“To turn a powerful idea into a successful business – Forget, Borrow, and Learn.” [Bolds are mine] Authors Vijay Govindarajan and Chris Timble in the Ten Rules for Strategic Innovators: From Idea to Execution.
“Forget assumptions, mind-sets, and biases from the traditional core business, because a new business (as opposed to a business extension) must be fundamentally different from a company’s traditional core business. Borrow assets like existing customer relationships, distribution channels, supply networks, brands, credibility, manufacturing capacity, and technological expertise from the core business, because those assets confer a significant advantage over entrepreneurial startups. Learn to make ideas — some of which may not be new — work together in ways that are fresh to your industry. And learning quickly minimizes the time to profitability, lowers risk exposure, and maximizes the chance to overwhelm the competition.”
Very well said. There is always a hangover from an earlier something that we unconsciously inherit and implant. So long as it is a perfect overlay (say accounting method, inventory control or even a security system), it doesn’t matter. But mostly we inherit a lot of practises from the past unrelated business that is ill-suited to the new outfit.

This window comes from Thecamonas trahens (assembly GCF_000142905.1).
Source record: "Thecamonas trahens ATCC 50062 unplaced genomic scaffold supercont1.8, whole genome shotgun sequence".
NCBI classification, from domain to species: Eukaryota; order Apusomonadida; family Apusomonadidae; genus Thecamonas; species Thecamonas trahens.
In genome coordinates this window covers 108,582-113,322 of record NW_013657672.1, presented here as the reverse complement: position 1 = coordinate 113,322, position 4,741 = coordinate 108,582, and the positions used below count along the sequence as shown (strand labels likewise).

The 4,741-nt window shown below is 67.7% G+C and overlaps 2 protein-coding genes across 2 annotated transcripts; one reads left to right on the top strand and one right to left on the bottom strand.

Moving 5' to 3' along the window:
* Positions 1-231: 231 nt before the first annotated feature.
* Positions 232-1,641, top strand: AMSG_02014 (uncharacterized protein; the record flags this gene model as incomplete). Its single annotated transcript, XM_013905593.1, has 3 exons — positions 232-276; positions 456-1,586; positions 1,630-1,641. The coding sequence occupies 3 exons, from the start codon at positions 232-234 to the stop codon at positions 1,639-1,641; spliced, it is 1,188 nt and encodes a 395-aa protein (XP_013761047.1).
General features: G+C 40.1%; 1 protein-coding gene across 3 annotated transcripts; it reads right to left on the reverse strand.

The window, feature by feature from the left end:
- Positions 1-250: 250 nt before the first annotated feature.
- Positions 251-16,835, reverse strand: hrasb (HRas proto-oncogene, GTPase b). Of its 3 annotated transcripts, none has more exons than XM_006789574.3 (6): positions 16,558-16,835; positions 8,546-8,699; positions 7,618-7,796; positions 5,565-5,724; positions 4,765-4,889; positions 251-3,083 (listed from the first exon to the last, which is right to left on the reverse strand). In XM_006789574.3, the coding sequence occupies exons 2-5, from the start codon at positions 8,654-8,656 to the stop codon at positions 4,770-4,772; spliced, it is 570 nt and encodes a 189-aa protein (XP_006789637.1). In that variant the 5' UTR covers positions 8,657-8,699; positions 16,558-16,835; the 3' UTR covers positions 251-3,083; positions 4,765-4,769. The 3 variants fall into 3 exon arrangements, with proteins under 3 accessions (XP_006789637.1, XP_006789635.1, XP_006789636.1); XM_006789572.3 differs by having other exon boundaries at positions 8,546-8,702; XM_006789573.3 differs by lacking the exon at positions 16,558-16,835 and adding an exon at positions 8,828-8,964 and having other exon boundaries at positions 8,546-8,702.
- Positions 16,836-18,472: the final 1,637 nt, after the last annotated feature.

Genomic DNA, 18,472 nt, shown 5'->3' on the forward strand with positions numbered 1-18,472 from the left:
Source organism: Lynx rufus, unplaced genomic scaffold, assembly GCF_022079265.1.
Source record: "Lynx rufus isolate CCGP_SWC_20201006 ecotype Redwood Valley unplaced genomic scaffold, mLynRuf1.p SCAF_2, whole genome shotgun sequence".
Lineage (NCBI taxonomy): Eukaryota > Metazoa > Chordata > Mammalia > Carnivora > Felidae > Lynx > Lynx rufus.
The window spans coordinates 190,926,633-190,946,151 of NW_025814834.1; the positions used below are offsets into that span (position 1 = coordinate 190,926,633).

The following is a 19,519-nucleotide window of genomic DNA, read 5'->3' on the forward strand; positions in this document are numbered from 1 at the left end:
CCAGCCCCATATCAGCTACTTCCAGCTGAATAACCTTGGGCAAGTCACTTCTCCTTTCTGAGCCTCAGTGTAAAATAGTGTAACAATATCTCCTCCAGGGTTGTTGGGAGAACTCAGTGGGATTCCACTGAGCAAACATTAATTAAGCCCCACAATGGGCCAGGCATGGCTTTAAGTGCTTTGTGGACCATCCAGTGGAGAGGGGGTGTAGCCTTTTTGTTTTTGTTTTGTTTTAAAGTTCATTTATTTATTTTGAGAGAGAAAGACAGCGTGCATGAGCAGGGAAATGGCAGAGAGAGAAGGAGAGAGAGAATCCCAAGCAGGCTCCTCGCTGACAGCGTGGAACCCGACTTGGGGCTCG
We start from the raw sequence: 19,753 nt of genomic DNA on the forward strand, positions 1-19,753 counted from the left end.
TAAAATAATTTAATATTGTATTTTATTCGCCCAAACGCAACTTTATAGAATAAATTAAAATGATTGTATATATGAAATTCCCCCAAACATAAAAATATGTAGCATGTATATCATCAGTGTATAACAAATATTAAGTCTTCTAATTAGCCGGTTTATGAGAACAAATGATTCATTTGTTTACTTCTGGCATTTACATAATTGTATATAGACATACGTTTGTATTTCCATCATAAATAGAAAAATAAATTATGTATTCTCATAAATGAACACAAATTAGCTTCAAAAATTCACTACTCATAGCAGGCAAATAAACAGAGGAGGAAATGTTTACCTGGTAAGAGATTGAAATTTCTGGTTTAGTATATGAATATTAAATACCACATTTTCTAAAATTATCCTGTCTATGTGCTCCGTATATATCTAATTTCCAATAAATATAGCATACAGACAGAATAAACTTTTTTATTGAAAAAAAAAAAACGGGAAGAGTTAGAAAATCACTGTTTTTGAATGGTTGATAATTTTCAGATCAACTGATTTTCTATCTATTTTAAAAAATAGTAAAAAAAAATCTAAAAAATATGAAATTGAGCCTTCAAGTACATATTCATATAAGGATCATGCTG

I have experienced it. I was working for a family owned full service media & advertising outfit where the management consisted of two sons and the father. The sons had developed the business along the modern methods and practises. But the father, coming from sugar industry took charge of HR and Administration and started running it like he did the blue collar workers in a rural sugar mill. Soon the geezer became the butt of all jokes in the office (even the chauffers ribbed him). But the major downside was that the agency lost quite a few good people that found him way too meddlesome – including a few top dogs.
Have you had similar run-ins with such dim stereotypes?